The Newick Standard was adopted 26 June 1986 by an informal committee meeting convened by me during the Society for the Study of Evolution meetings in Durham, New Hampshire and consisting of James Archie, William H.E. Day, Wayne Maddison, Christopher Meacham, F. James Rohlf, David Swofford, and Joseph Felsenstein. (The committee was not an activity of the SSE nor endorsed by it). The reason for the name is that the second and final session of the committee met at Newick's restaurant in Dover, and we enjoyed the meal of lobsters. There has been as yet no formal publication of the Newick Standard. Gary Olsen has produced a formal description of it which is available below.

Gary Olsen's Interpretation of the "Newick Tree Format Standard"


  • Items in { } may appear zero or more times.
  • Items in [ ] are optional, they may appear once or not at all.
  • All other punctuation marks (colon, semicolon, parentheses, comma and single quote) are required parts of the format.
               tree ==> descendant_list [ root_label ] [ : branch_length ] ;

    descendant_list ==> ( subtree { , subtree } )

            subtree ==> descendant_list [internal_node_label] [: branch_length]
                    ==> leaf_label [: branch_length]

         root_label ==> label
internal_node_label ==> label
         leaf_label ==> label

              label ==> unquoted_label
                    ==> quoted_label

     unquoted_label ==> string_of_printing_characters
       quoted_label ==> ' string_of_printing_characters '

      branch_length ==> signed_number
                    ==> unsigned_number


  • Unquoted labels may not contain blanks, parentheses, square brackets, single_quotes, colons, semicolons, or commas.
  • Underscore characters in unquoted labels are converted to blanks.
  • Single quote characters in a quoted label are represented by two single quotes.
  • Blanks or tabs may appear anywhere except within unquoted labels or branch_lengths.
  • Newlines may appear anywhere except within labels or branch_lengths.
  • Comments are enclosed in square brackets and may appear anywhere newlines are permitted.

Other notes

  • PAUP (David Swofford) allows nesting of comments.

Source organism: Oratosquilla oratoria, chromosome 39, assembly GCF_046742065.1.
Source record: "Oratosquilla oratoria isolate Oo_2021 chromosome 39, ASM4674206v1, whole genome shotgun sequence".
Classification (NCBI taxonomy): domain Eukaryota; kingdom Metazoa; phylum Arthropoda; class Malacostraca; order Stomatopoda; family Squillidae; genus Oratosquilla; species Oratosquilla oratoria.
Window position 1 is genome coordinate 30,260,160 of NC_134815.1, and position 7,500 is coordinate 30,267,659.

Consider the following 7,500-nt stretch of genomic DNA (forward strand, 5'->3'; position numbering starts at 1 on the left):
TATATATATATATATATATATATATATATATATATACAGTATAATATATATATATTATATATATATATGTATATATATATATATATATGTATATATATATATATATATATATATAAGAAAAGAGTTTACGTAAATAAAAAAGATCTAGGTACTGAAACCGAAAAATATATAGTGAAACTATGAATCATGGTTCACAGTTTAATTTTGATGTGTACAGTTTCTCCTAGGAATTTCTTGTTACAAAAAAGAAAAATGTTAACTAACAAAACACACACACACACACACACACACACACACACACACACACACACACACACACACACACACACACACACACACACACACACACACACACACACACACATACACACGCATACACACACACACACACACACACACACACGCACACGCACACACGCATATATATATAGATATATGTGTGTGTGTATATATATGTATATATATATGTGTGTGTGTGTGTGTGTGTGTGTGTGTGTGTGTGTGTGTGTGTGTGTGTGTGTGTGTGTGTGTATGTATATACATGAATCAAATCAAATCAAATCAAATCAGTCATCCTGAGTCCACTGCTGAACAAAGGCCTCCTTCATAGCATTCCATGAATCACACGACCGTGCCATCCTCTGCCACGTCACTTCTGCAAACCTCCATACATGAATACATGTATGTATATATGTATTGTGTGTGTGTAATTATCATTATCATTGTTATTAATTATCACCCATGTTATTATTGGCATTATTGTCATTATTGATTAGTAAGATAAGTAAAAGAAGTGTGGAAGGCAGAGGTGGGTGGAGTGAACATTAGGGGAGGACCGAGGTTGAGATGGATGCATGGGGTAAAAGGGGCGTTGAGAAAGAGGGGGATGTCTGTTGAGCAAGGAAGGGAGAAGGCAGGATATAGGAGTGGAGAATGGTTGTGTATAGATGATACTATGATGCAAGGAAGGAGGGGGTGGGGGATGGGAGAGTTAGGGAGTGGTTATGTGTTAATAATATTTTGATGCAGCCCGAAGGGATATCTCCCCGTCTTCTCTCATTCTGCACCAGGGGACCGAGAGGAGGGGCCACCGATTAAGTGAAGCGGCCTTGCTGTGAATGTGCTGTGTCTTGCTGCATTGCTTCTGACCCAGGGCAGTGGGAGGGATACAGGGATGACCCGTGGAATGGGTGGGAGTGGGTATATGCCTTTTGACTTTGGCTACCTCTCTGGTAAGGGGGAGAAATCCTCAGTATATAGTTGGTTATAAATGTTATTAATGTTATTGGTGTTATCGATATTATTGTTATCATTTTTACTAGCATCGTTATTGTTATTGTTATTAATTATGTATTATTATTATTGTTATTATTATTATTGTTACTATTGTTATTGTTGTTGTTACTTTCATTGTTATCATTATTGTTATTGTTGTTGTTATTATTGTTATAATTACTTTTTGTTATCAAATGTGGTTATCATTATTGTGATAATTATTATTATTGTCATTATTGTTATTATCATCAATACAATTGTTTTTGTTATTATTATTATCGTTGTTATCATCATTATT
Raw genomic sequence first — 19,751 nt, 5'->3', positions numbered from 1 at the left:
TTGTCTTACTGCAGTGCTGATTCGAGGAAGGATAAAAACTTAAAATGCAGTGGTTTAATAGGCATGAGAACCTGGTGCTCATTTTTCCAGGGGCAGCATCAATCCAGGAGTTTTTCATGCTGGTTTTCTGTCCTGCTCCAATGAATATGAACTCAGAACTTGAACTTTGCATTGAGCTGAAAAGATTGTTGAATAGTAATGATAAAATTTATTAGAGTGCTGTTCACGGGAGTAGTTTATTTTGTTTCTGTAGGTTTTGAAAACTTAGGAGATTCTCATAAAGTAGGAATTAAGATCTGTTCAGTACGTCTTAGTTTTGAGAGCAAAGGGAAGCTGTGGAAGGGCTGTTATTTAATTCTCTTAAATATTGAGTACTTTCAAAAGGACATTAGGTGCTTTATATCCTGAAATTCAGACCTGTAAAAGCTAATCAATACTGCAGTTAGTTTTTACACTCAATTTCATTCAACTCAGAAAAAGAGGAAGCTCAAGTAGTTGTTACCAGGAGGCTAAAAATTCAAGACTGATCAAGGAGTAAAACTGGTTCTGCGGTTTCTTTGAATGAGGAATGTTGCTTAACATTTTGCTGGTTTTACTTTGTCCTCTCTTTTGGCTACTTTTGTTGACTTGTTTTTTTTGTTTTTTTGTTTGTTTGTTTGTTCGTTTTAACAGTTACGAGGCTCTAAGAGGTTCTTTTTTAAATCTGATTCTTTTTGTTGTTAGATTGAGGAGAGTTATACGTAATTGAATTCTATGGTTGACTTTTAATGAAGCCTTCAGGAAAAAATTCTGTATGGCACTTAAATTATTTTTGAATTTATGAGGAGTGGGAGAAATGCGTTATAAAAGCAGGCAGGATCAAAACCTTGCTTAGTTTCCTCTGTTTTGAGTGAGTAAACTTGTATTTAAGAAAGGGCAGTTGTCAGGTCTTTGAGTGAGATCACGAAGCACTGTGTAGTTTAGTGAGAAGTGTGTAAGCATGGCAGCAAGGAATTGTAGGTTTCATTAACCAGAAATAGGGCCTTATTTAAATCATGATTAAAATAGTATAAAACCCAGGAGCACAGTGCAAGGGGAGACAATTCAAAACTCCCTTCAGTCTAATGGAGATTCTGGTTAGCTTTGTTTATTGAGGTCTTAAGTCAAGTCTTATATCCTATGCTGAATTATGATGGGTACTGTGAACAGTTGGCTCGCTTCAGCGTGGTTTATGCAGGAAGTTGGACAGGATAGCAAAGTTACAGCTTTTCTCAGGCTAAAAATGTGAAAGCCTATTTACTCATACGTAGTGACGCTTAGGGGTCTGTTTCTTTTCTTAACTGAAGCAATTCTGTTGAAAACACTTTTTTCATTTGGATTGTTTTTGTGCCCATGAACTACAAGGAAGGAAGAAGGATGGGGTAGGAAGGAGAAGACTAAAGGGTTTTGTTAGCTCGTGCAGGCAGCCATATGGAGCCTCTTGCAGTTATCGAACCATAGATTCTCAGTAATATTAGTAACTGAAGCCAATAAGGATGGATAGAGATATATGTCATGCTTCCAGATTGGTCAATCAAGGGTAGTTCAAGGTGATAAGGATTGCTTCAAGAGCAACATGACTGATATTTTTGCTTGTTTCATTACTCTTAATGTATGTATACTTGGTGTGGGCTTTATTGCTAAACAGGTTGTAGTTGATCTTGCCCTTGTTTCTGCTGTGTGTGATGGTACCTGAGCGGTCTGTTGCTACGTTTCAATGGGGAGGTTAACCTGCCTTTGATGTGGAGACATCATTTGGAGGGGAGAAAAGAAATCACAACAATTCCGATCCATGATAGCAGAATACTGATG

• TreeAlign (Jotun Hein) writes a root node branch length (with a value of 0.0).
  • PHYLIP (Joseph Felsenstein) requires that an unrooted tree begin with a trifurcation; it will not "uproot" a rooted tree.



           +-+ One
        |  +--+ Two
     |  | +----+ Three
     |  +-+
     |    +--+ Four
     +------+ Five

More examples

The Newick format is used to describe a phylogenetic tree as a string of text. Parentheses are used to group sequence names and branch lengths are included using colons followed by the length. The text string is ended by a semicolon.

An example phylogeny:


This describes the following phylogeny:

Newick format example.png

The topology of the phylogeny is specified by omitting branch lengths:



© Copyright 1986-2004 by The University of Washington. Written by Joseph Felsenstein. Permission is granted to copy this document provided that no fee is charged for it and that this copyright notice is not removed.

Algorithm by Guy Zinman and Christoph Champ

  • printable characters:
  • Tree:
      / \
     /   \
    /     \
   B       F
  / \     / \
 |   |   |   |
 C   D   G   H
  • Matrix 1:
  A B C D E F G H
A 0 
B 1 0
C 2 1 0
D 2 1 0 0
E 3 2 0 1 0
F 1 0 0 0 0 0
G 2 0 0 0 0 1 0
H 2 0 0 0 0 1 0 0
  • Matrix 2:
  A B C D E F G H
A 0
B 1 0
C 2 1 0
D 2 1 2 0
E 3 2 3 1 0
F 1 2 3 3 4 0
G 2 3 4 4 5 1 0
H 2 3 4 4 5 1 2 0

External links

Topics in phylogenetics
Relevant fields: phylogenetics | computational phylogenetics | molecular phylogeny | cladistics
Basic concepts: synapomorphy | phylogenetic tree | phylogenetic network | long branch attraction
Phylogeny inference methods: maximum parsimony | maximum likelihood | neighbour joining | UPGMA